The earliest known firefighting service was formed in ancient Rome by a nobleman who used male slaves to provide a free fire service, using bucket chains. Slaves seemed like the obvious choice to do this work, since they were considered more disposable than free citizens. The Emperor Augustus established a public fire department in 24 BCE, composed of 600 slaves distributed amongst seven fire stations in Rome. Impressive.
Alas, the public services of ancient Rome disappeared along with the Roman Empire. After that, individual households were responsible for their own fire-protection until insurance companies got involved, when there was money to be made.
The Great Fire of London destroyed much of the city in 1666, and some superstitious people who had read the Book of Revelation thought this was God’s punishment for various sins in accordance with the mysterious biblical claim that “666” was “the number of the Beast.”
In the smoldering aftermath, as Londoners were struggling to rebuild their homes, businesses, and lives, property insurance companies sprang up to offer protection against similar destruction in the future. The first such insurance company was founded in 1667, and ten more appeared in London before 1832. Each company had its own sign, a plaque that would be attached to the outside of each insured building. A company’s fire brigade would only put out a fire if the building displayed the right sign.
The city of Boston, Massachusetts, established America’s first publicly funded, paid fire department in 1679. Note that this was even before the Salem Witch Trials. As an entrepreneur, Benjamin Franklin imported the London model of fire insurance to Philadelphia in the 1700s, and as an inventer, he improved the equipment used to put out fires. His company was associated with a volunteer fire brigade.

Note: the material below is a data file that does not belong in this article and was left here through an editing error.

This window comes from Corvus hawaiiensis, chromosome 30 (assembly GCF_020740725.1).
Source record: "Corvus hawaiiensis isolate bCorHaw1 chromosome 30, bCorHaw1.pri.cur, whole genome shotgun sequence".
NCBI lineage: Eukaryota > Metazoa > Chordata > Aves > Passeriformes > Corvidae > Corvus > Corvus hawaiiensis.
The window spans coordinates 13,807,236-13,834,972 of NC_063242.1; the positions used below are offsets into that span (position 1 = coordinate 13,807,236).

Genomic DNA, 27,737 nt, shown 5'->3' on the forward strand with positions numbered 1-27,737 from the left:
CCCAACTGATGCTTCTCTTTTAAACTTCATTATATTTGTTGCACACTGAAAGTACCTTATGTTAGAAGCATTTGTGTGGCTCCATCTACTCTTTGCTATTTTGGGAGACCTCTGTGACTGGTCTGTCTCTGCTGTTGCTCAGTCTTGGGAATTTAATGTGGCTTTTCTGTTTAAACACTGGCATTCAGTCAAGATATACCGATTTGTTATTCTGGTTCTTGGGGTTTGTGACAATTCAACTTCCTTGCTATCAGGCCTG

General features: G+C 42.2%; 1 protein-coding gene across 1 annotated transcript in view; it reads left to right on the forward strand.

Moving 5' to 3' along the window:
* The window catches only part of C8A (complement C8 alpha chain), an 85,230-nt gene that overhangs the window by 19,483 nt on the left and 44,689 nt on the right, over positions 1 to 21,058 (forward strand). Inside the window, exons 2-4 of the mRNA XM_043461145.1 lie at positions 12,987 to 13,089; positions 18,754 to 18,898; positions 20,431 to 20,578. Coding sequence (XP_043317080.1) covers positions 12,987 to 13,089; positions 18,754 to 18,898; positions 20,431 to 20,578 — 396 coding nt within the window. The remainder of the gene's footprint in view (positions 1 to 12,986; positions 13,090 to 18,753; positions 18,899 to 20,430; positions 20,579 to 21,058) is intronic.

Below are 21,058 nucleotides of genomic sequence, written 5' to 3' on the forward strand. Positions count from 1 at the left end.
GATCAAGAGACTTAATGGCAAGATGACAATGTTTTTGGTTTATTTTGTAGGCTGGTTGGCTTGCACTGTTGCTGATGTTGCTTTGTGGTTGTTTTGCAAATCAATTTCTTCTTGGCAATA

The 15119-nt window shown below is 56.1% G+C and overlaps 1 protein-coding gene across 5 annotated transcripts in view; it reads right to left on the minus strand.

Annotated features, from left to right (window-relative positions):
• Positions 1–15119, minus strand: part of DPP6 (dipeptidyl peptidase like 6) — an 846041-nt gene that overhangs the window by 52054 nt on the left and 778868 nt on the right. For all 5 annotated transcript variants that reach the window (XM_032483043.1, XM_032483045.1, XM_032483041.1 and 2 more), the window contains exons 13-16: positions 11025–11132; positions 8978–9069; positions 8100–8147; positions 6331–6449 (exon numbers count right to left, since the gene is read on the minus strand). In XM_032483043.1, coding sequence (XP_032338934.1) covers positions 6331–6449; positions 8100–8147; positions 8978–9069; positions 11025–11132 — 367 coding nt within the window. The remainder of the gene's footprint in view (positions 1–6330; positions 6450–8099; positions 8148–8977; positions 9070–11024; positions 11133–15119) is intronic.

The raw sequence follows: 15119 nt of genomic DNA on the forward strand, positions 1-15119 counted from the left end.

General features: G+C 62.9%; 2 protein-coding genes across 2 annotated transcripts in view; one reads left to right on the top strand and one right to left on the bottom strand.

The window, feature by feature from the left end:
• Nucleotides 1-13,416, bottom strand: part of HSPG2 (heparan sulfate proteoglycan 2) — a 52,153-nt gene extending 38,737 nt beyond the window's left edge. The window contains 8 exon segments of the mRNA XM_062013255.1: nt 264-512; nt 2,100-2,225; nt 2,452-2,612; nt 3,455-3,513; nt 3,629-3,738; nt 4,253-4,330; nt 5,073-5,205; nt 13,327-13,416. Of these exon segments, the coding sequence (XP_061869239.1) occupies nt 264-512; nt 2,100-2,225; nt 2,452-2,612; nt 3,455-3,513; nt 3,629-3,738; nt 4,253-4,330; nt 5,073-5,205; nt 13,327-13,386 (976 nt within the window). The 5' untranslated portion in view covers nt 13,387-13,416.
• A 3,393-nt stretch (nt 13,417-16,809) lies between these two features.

The city of Halifax, Nova Scotia, set up a fire and emergency department in 1754. In a sense, this was Canada’s first fire department, although Canada didn’t become an independent nation until 1867.
How well did private enterprise in the form of insurance companies compete with publicly-formed and funded fire departments? Not well. In the nineteenth century, the scandal of private fire brigades refusing to put out fires in buildings that were uninsured led to a demand for fire protection for all. Cities began to form their own fire departments as a civil service to the public, forcing private fire companies to shut down. Many merged their fire stations into the city’s fire department. In 1833, London’s ten independent brigades all merged to form the London Fire Engine Establishment, and this was the beginning of fire-fighting as a widespread public service.
As the winter holiday season approaches, opportunities for house-fires increase. Additional electric lights, open flames (for historic atmosphere), flammable objects, and drunken partying all contribute to the risk that something might ignite. If fire is the Beast, however, ways and means of fighting him are already in place.
Today, we are better-protected from Hell-fire on earth than ever before. (I won’t speculate on the afterlife.) However, we can’t take our safety for granted. I would like to propose a holiday toast to public bodies that put out fires instead of starting them. My story in On Fire was inspired by the heroic volunteers of yesteryear who made it their mission to keep fire under control. (The information in this piece is from various sources, mostly accessible on-line.)
Jean Roberta lives on the Canadian prairies, where the vastness of land and sky encourage daydreaming. She teaches literature, composition and creative writing in the local university. Her diverse fiction (mostly erotic) has appeared in many print anthologies, and in the single-author collection Obsession(Renaissance). Her gothic fantasies include “The Water-Harp” in Underwater (Transmundane), and “Roots” (in the “Treasure Chest”). Follow her on her website, blog, or Facebook page.